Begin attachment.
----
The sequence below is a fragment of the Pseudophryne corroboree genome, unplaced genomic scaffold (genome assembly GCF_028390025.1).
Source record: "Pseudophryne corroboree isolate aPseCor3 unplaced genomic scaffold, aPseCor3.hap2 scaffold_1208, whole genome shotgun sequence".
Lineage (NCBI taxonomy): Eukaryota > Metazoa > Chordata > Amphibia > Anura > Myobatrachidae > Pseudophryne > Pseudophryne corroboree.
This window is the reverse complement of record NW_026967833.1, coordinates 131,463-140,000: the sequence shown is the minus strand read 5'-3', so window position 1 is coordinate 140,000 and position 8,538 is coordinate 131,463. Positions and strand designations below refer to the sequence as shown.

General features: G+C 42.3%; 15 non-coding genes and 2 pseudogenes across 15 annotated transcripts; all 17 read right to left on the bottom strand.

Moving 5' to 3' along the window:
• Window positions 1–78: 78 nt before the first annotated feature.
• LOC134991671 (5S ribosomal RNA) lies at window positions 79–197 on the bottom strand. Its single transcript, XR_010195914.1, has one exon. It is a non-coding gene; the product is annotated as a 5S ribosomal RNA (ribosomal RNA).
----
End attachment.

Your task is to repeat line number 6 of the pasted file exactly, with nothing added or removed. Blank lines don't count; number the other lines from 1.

Moving 5' to 3' along the window: